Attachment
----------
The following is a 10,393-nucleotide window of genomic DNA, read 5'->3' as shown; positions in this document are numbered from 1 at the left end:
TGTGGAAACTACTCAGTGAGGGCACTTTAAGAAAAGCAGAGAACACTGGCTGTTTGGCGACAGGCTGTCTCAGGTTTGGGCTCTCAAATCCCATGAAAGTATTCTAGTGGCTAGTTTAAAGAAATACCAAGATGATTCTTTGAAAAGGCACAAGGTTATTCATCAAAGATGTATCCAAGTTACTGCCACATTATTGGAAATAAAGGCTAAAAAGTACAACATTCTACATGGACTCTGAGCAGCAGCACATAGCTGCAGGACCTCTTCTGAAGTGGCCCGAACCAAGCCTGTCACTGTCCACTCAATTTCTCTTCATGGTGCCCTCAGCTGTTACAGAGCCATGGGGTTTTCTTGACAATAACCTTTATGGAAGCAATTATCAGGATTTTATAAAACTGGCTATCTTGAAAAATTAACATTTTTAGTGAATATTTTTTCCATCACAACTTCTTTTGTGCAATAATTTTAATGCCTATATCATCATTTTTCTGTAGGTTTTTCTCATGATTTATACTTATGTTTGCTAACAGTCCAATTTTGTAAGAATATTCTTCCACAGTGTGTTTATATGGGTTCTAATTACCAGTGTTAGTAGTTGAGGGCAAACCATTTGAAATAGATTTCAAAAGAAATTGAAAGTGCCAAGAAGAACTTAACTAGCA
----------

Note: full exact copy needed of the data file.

The following is a 10,393-nucleotide window of genomic DNA, read 5'->3' as shown; positions in this document are numbered from 1 at the left end:
TGTGGAAACTACTCAGTGAGGGCACTTTAAGAAAAGCAGAGAACACTGGCTGTTTGGCGACAGGCTGTCTCAGGTTTGGGCTCTCAAATCCCATGAAAGTATTCTAGTGGCTAGTTTAAAGAAATACCAAGATGATTCTTTGAAAAGGCACAAGGTTATTCATCAAAGATGTATCCAAGTTACTGCCACATTATTGGAAATAAAGGCTAAAAAGTACAACATTCTACATGGACTCTGAGCAGCAGCACATAGCTGCAGGACCTCTTCTGAAGTGGCCCGAACCAAGCCTGTCACTGTCCACTCAATTTCTCTTCATGGTGCCCTCAGCTGTTACAGAGCCATGGGGTTTTCTTGACAATAACCTTTATGGAAGCAATTATCAGGATTTTATAAAACTGGCTATCTTGAAAAATTAACATTTTTAGTGAATATTTTTTCCATCACAACTTCTTTTGTGCAATAATTTTAATGCCTATATCATCATTTTTCTGTAGGTTTTTCTCATGATTTATACTTATGTTTGCTAACAGTCCAATTTTGTAAGAATATTCTTCCACAGTGTGTTTATATGGGTTCTAATTACCAGTGTTAGTAGTTGAGGGCAAACCATTTGAAATAGATTTCAAAAGAAATTGAAAGTGCCAAGAAGAACTTAACTAGCA